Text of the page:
Play nice, kids. Mud-slinging doesn't make anybody look good.
But mud is exactly what Intel
AMD, of course, denies any wrongdoing and maintains that Intel now has breached that contract. The mere action of telling AMD that it's doing something wrong seems to trigger a clause to that effect. "Should this matter proceed to litigation, we will prove that Intel fabricated this claim to interfere with our commercial relationships and thus has violated the cross-license," said AMD spokesman Michael Silverman in an emailed statement. "We will continue to respect Intel's intellectual property rights, just as we expect them to respect ours."
Parts of the contract are confidential. The censored snippets in the publicly available document tend to be the good stuff that we really wanted to know. That makes it very hard for us outsiders to figure out who's right and who's wrong here, so I won't even try. Let the mediation team figure it out and decide who owes who an apology, a backrub, and some money.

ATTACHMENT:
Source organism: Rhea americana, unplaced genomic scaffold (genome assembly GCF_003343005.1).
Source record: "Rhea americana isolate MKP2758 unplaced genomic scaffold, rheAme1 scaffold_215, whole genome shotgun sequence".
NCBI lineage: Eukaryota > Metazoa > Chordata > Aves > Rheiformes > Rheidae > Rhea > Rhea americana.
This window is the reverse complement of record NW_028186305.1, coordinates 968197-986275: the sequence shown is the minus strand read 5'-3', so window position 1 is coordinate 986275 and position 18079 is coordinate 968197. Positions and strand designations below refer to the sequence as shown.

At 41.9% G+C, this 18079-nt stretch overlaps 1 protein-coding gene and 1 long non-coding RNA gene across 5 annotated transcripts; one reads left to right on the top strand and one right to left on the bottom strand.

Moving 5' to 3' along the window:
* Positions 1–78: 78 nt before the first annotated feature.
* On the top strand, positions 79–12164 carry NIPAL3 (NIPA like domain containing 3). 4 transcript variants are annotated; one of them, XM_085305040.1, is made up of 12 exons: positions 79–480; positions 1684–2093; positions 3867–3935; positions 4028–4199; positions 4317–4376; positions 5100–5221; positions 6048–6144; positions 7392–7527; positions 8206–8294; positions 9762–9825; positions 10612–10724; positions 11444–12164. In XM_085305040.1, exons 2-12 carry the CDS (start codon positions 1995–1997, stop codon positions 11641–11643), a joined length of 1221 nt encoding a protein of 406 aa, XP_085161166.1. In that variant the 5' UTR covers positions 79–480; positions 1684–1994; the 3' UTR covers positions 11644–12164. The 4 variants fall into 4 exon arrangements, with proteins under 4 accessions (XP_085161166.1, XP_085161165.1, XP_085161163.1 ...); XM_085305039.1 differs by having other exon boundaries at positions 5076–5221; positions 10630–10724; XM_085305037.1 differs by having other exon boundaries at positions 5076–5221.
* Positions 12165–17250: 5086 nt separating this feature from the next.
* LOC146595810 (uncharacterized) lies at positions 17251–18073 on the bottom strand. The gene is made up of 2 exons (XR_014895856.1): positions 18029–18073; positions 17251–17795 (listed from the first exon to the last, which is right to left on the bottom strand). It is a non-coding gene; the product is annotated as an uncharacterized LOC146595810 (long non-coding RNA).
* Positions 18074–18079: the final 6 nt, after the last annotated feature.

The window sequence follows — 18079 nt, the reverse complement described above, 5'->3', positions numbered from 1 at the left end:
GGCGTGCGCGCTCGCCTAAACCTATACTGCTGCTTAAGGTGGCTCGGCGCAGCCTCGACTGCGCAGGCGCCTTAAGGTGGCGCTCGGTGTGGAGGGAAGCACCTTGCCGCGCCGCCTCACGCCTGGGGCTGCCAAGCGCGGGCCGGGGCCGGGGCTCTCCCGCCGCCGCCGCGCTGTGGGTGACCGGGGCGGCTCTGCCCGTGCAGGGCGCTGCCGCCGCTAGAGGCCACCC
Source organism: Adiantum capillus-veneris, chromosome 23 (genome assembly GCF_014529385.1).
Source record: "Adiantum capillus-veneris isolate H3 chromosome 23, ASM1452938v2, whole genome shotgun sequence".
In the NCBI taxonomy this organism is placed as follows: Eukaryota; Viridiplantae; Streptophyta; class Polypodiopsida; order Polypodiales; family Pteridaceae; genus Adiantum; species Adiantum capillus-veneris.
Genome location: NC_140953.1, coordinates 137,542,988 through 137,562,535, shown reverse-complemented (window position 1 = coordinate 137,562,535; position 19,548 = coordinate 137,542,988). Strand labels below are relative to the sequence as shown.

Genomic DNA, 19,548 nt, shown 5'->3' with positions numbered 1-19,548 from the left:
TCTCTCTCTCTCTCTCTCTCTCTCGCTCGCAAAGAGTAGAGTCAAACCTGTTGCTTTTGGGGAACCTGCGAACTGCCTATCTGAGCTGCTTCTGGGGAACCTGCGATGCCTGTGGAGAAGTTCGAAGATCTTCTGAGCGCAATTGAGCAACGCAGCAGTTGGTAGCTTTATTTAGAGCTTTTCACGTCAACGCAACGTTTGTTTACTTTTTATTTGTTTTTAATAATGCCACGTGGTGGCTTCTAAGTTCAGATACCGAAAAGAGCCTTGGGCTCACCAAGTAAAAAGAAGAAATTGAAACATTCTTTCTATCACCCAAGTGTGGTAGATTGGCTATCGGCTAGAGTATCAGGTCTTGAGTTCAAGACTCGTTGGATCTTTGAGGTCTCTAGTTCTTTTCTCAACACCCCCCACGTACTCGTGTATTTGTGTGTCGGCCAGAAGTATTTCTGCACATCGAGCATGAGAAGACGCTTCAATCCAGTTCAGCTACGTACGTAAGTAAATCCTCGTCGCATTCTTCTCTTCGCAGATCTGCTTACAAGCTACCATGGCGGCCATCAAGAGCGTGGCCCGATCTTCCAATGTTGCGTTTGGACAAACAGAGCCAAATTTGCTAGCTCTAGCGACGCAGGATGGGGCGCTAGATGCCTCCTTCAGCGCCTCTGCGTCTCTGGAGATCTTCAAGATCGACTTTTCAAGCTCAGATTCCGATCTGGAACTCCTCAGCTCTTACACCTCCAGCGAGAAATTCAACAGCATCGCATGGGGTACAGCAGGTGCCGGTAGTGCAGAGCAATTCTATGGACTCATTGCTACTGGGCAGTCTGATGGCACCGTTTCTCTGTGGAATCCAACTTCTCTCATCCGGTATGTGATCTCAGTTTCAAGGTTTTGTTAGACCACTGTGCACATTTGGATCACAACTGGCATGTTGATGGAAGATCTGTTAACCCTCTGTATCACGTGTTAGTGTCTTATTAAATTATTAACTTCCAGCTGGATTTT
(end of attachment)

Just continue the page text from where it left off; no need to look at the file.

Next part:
Either way, you need to understand that this licensing agreement is a very big deal for both of the squabbling parties. Whenever I bring up the possibility of a cash-laden biggie like IBM
On the flipside, the contract is both retroactive and forward-looking, but again, it's tough to pin down exactly what is and isn't covered. AMD's Athlon 64 set some standards for 64-bit processors that Intel had to follow, under the very same license exchange. Once Microsoft
Intel has given AMD 60 days to resolve the issue or lose the license. The whole agreement was set to expire in 2011 anyway, so maybe it's about time to sit down and negotiate a new version for the next decade. Both sides have incentives to settle the dispute, otherwise the legal eagles are standing by in case the negotiators fail.